First, we find that harsh punishment can and does exist in Danish prisons.They are not, after all, uniformly humane; there are scratches in the “polished glass” and certainly reasons to resent the system. Second, the “responsibilization,”which Larson describes (and which, we argue, is fundamental to modern incarceration), can only be enacted through staff and institutional frameworks, which necessarily impose limits on individual freedoms. The particular ways that prisoners and staff describe the negotiation of limits—in the context of both open and closed prisons in Denmark—sheds light on the shortcomings of ScandinavianExceptionalism as both a substantive explanatory model as an ideological agenda that other countries might emulate.

A possible answer to this might be–duh, it’s prison. If it takes you out of your ordinary life against your will, it will involve *some* form of suffering. But I think there’s something else we have to ask ourselves.

I suspect that the energy behind the proposed Quentin overhaul–which, if it comes to fruition, will be overall a welcome development–has a lot to do with the Quentin COVID-19 disaster that we cover in FESTER. Yes, the physical plant at Quentin requires special attention because it is dilapidated and almost 200 years old, and basically allows disease to run rampant. But at the same time, it was no wonder that when CDCR tried to address COVID with transfer policies many people fretted and objected. As we explain in the book, Quentin benefits immensely from its location in the Bay Area, near nonprofits, universities, and a plethora of progressive do-gooders. Which means that, if you want to make parole, this is the place that will offer you the kind of programming and positive reports (“chronos”) that the parole board wants to see. People from all over the state jostle to try and get to Quentin. Investing even more in making Quentin a jewel of enlightened incarceration will make these disparities even worse.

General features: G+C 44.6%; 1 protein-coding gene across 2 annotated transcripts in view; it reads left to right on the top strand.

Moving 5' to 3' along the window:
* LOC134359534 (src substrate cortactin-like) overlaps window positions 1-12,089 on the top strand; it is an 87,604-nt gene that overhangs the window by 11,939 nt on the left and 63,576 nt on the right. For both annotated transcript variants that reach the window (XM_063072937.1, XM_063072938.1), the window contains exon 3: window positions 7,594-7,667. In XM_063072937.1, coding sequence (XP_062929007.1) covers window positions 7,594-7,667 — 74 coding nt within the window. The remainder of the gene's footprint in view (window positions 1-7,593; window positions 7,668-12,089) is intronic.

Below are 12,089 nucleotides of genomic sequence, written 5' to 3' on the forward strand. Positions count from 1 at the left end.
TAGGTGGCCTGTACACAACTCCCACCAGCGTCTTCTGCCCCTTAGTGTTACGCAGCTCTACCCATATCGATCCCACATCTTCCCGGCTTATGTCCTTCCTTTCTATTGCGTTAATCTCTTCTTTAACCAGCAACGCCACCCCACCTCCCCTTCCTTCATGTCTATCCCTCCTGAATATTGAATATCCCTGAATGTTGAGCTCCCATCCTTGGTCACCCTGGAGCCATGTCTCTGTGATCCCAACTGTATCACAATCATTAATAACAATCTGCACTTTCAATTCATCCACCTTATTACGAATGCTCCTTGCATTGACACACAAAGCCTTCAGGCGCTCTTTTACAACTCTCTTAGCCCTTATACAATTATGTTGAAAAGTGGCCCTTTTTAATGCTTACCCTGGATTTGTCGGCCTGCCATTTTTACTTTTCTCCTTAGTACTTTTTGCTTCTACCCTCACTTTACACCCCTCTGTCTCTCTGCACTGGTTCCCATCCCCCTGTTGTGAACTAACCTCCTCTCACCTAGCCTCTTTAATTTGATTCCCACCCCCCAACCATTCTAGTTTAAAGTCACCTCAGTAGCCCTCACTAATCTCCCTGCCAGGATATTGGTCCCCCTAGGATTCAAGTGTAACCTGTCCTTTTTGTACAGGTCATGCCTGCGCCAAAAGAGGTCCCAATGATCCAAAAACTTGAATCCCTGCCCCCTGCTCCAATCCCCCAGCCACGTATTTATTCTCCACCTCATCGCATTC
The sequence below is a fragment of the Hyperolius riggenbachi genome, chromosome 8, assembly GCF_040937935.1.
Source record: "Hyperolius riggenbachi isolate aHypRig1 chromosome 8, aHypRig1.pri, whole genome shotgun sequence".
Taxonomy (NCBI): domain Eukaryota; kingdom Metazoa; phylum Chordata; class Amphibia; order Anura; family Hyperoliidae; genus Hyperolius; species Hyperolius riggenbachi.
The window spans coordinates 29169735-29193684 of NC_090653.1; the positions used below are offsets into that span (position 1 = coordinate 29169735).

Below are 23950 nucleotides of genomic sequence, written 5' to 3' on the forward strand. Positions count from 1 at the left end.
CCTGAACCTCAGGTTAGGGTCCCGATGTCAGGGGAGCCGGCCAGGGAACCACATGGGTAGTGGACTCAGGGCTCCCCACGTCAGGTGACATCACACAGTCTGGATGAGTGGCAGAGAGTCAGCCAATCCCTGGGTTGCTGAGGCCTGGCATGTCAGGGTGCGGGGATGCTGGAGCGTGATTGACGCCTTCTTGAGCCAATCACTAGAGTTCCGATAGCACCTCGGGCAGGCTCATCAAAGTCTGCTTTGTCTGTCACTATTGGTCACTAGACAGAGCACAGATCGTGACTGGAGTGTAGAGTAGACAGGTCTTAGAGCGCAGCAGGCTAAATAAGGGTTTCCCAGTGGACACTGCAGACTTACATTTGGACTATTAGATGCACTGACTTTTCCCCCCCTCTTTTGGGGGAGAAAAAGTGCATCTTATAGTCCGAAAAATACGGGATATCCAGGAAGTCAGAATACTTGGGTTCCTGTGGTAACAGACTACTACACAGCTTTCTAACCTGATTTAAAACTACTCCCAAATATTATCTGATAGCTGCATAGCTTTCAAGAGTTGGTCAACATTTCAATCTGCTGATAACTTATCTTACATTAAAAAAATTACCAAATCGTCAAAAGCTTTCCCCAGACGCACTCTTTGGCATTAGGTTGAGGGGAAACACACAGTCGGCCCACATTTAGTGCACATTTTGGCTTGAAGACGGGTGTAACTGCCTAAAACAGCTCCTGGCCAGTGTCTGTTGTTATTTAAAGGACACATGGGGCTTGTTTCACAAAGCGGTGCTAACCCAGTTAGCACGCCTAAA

This is not a good reason, of course, not to change things. But it is a good reason to rethink how things are going in the system as a whole. Given what we know about the practicality of population reduction–namely, that you could release 50% of CA’s prison population tomorrow without an appreciable rise in crime if the political good will was there–shouldn’t we try to spread the love toward Susanville and Central Valley, where lifers are parched for programming? And wouldn’t it do wonders for everything prison related–health-care, rehabilitation, the works–if there were overall fewer people in the system? If each prison, individually, were populated to 50% of design capacity, and this were the norm, wouldn’t that free up resources and professional attention to invest in Denmark-izing other prisons beyond the Bay Area?

How True Crime Podcasts Diversify and Decentralize the Victims’ Rights Movement

In the last few months, due to a combination of insomnia and long workouts, I’ve been listening to a lot of podcasts, many of which are true-crime themed. Some of these are long-form podcasts, which follow an individual case, and some feature numerous cases, devoting an episode or two to each. This has led me to rethink about the victims’ rights movement and consider how the new landscape of crime podcasting has changed its focus.

The criminological literature tends to paint the emergence of the victims’ rights movement in the U.S. as a monolith: comprised primarily of white, middle- or upper-class people whose relatives were victims of stranger homicide, pioneers in victim advocacy have tended to advocate for harsher punishments, the death penalty, abolition of parole, harsher prison conditions, etc. In some cases, as Josh Page documents in The Toughest Beat, they partnered with California’s prison guards union. In other cases, as I documented in Yesterday’s Monsters, they pioneered victim presence at parole hearings, with the only possible approach being clamoring for parole denial. Our harsh habitual offender laws were largely the product of Mark Klaas’ advocacy, in the aftermath of the murder of his daughter Polly.